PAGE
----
This austerity screed intensified after the Democratic “shellacking” in 2010 when Teapublicans took control of the House of Representatives and the budget, and Senate Teapublicans began playing games with people’s lives by filibustering everything. (No wonder Congress has a 16% approval rating.)

For the past few months, Congress has been weighing the pros and cons of budget cuts and pork barrel projects. Food stamps and schools lunches are on the chopping block, while the Congress considers passing the National Defense Authorization Act of 2014, which authorizes $640 billion more in defense spending than the Pentagon asked for. (This action was passed by the House Armed Services committee last week; the full vote in the House of Representatives is scheduled for today– Wednesday, June 12.) More details about Pentegon pork after the jump.

Progressive Democrats of America (PDA) is calling on Americans nationwide to call their representatives and ask them to support amendments to audit and tighten the Pentagon budget (while protecting healthcare and other programs for troops and veterans), rein in the lethal drone program, and end the Authorization for Use of Military Force (AUMF) that gave a green light to the past decade of endless warfare.

Even some conservatives believe that the Pentagon budget could be cut– safely. Defending America, Defending Taxpayers recently released a report detailing 100 specific recommendations for cuts to the Department of Defense (DoD) budget—the nation’s largest agency. The cuts total more than $1.8 trillion. So, why do Republican “budget hawks” want to give the Pentagon billions more than they asked for?

Increases in defense spending are particularly heinous when Congress is poised toinflict more economic pain on American citizens with cuts to education and social safety net programs. The most recent target for budget cuts are the food stamp program and school lunches– poverty-related programs included in the Farm Bill. Progressives are asking: Why not end hunger, rather than force it on more poor children? The House version of the Farm Bill cuts $20 billion from food stamps, while the Senate version cuts $4 billion.

Due to the Great Recession and the proliferation of low-wage jobs available during the “recovery”, the number of Americans using food stamps has increased 70%. More Americans than ever need the food stamp program, according to an article in In These Times.

More from In These Times

At this stage, it will likely be difficult to prevent any cuts from taking place. Rep. Jim McGovern (D-Mass.), who has emerged as one of the most vocal opponents of the cuts in Congress, conceded that “the odds are against us.” McGovern has co-authored an amendment to restore funding to SNAP, which has garnered the support of over 130 Democrats in the House so far.

In an interview with In These Times, McGovern blamed the Republican Party’s hostility toward social spending and general ignorance of the issues facing low-income people for the severity of the cuts. But he also expressed frustration with members of his own party for failing to speak out on the issue. “If the Democratic Party doesn’t stand with the poor and the vulnerable then I don’t know what the hell we stand for,” McGovern said.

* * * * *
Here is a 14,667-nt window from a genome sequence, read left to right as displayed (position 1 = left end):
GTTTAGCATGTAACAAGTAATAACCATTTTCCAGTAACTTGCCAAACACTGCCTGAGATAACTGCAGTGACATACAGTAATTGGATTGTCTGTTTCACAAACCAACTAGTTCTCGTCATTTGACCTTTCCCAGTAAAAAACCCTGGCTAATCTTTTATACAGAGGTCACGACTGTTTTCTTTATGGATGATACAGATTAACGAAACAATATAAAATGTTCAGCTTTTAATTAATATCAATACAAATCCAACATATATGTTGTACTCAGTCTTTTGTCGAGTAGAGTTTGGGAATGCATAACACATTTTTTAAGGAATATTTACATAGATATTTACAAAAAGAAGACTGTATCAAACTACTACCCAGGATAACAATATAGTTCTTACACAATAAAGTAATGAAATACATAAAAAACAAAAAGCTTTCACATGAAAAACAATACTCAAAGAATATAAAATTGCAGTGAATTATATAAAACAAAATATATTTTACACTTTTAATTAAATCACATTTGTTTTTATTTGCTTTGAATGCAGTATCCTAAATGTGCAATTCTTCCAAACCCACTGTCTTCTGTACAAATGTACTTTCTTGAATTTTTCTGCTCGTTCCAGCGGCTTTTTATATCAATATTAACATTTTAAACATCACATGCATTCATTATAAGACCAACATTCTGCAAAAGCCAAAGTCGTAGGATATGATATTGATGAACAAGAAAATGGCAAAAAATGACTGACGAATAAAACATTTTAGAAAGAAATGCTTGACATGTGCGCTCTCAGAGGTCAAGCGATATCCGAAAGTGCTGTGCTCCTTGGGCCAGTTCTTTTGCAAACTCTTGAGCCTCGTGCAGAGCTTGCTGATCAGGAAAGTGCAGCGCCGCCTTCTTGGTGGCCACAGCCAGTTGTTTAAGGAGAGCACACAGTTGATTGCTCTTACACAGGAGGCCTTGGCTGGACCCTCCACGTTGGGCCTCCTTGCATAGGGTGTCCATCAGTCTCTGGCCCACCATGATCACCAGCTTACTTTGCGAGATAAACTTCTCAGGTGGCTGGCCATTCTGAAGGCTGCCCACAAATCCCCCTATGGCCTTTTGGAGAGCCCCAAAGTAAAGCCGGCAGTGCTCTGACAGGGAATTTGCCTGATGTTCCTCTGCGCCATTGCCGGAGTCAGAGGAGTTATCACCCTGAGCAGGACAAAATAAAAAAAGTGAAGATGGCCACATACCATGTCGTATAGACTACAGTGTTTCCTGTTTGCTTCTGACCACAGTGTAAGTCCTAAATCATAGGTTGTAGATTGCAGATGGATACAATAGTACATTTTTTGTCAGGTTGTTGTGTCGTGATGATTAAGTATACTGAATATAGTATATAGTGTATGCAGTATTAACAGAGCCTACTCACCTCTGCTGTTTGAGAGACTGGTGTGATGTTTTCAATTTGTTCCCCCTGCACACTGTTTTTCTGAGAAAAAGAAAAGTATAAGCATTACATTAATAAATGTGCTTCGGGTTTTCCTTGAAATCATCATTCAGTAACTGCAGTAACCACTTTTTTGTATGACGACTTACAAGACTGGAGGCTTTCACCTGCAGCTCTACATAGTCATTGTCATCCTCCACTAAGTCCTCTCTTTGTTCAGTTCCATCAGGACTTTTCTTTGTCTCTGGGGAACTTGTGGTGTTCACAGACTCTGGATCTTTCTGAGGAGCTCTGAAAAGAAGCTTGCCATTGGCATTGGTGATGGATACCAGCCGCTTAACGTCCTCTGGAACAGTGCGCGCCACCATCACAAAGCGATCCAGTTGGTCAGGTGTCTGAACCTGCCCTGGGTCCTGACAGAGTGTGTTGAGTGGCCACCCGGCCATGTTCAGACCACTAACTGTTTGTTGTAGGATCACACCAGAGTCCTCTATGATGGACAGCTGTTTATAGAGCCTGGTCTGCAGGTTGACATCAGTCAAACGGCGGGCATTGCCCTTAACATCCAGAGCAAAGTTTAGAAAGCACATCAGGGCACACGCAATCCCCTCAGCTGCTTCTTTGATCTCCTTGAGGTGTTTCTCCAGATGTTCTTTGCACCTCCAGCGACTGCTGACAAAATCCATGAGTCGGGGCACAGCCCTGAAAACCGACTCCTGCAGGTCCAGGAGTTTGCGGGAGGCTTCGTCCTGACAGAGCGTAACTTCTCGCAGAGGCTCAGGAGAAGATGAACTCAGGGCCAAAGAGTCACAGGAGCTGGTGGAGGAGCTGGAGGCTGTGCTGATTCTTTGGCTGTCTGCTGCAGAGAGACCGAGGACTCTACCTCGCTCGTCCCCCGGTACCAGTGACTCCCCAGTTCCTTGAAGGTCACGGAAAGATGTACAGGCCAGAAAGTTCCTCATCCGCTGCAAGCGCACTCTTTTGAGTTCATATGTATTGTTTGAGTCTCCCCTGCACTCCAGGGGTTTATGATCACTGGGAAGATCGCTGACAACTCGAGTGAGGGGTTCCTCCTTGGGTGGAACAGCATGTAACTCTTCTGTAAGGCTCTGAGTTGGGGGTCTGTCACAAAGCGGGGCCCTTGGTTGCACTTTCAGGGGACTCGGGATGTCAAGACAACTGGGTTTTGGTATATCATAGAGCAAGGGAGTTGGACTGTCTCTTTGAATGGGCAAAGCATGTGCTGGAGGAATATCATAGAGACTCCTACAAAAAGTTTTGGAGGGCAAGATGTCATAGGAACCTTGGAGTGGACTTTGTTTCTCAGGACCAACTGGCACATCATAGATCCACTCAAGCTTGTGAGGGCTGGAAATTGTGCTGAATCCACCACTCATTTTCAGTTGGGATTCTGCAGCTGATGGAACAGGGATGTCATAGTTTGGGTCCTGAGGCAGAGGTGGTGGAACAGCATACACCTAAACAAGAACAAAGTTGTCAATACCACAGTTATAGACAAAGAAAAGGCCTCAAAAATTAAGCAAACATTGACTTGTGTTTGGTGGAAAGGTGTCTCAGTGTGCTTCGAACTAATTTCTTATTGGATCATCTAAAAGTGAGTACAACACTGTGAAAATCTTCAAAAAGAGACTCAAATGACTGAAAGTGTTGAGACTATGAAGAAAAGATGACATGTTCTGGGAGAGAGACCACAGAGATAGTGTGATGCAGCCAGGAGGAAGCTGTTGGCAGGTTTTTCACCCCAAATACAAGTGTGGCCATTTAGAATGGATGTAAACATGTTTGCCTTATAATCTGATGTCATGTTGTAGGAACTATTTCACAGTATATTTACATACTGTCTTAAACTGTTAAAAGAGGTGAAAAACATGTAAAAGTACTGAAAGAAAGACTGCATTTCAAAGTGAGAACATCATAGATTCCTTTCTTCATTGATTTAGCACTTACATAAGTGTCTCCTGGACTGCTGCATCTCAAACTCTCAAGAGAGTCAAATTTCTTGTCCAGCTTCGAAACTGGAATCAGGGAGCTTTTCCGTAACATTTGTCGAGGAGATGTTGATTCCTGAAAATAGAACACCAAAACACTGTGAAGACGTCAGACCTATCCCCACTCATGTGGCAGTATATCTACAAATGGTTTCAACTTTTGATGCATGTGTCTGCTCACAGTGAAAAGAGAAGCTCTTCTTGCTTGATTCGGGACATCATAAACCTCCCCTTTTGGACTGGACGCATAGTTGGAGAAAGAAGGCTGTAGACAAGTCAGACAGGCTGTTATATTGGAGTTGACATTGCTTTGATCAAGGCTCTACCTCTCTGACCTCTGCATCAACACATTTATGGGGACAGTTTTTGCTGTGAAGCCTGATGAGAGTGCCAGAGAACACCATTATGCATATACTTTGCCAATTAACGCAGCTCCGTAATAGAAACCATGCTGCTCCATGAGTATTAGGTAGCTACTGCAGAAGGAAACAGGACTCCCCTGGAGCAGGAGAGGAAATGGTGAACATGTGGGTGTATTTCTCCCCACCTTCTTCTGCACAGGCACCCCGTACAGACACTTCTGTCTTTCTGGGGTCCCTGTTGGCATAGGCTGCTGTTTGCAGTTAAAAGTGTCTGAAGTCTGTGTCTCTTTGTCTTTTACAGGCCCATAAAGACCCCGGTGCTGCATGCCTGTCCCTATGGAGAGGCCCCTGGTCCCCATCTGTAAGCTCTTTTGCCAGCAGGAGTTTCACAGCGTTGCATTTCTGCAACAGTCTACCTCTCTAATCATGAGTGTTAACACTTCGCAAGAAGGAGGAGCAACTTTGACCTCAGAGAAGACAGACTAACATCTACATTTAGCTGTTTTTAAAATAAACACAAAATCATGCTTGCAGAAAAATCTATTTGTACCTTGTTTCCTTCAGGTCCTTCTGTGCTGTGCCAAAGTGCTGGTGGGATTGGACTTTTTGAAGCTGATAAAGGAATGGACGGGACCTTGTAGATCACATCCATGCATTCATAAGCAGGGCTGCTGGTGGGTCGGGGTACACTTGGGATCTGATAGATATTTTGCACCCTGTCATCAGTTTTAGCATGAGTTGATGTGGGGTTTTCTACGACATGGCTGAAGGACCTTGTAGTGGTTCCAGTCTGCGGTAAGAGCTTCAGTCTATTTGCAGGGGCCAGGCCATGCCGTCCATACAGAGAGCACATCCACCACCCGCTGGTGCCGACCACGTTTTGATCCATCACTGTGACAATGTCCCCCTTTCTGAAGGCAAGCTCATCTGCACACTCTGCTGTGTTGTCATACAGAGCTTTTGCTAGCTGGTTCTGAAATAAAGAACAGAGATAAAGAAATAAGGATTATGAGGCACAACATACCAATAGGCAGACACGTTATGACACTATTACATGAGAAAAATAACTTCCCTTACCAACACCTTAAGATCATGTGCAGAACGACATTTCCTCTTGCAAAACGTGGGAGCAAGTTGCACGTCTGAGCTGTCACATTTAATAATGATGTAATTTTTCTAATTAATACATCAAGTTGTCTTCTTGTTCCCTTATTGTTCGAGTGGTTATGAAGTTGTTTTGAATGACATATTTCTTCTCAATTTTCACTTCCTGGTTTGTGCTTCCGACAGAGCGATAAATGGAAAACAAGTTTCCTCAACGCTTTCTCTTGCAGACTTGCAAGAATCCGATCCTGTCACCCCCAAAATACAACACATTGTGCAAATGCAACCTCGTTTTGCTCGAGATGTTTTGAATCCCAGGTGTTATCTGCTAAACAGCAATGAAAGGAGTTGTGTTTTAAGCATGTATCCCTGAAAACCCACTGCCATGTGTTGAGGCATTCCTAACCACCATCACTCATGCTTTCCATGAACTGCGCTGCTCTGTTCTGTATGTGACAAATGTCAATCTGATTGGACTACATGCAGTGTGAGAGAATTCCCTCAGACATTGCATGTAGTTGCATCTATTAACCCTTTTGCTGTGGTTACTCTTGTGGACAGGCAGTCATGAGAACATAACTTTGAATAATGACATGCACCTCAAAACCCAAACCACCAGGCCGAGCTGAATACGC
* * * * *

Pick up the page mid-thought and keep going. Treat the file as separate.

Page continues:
Neither House Minority Leader Nancy Pelosi (D-Calif.) nor House Minority Whip Steny Hoyer (D-Md.) have signed on to the amendment calling to restore SNAP funding.

“There’s this view that there’s no political consequence, if you cut programs to hurt poor people, then you won’t lose an election,” McGovern said. “Whereas if you overturn a tax cut or if you vote against a trade agreement or vote against the gun lobby, there’s a political consequence. I think many of my colleagues are gambling that if they vote to chip away at the safety net in this country, then nobody will notice, nobody will care, [and] that they won’t lose their election.”

While the response to SNAP cuts in Washington has so far been limited, opponents of the cuts are planning on ramping up their pressure on Congress in the coming weeks.

Twenty-six members of Congress, including McGovern, have pledged to live on a SNAP budget between June 13 and 19. They will be joined by representatives from an array of anti-poverty organizations, like the Food Research and Action Center, NeighborWorks America, the American Association of Retired Persons and religious groups.  Meanwhile, on June 17, the earliest date that the House could take up the farm bill, Progressive Democrats of America (PDA) will hold a series of demonstrations across the country calling on influential Democratic members of Congress to prevent the cuts from taking place. PDA is holding actions at the district offices of Pelosi, Hoyer, Democratic National Committee Chairwoman Debbie Wasserman-Schultz (D-Fla.), Assistant Senate Majority Leader Richard Durbin (D-Ill.), Dianne Feinstein (D-Calif.) and Henry Waxman (D-Calif.). [Emphasis added.]

Call your Congressional representative today and urge them to vote with the people and not the military industrial complex. Cut the Pentagon budget– don’t increase it by billions.

Stay tuned for information on how you can become more involved in PDA’s street heat campaign, mentioned above. There will be letter drops at Congressional officesin Arizona next week.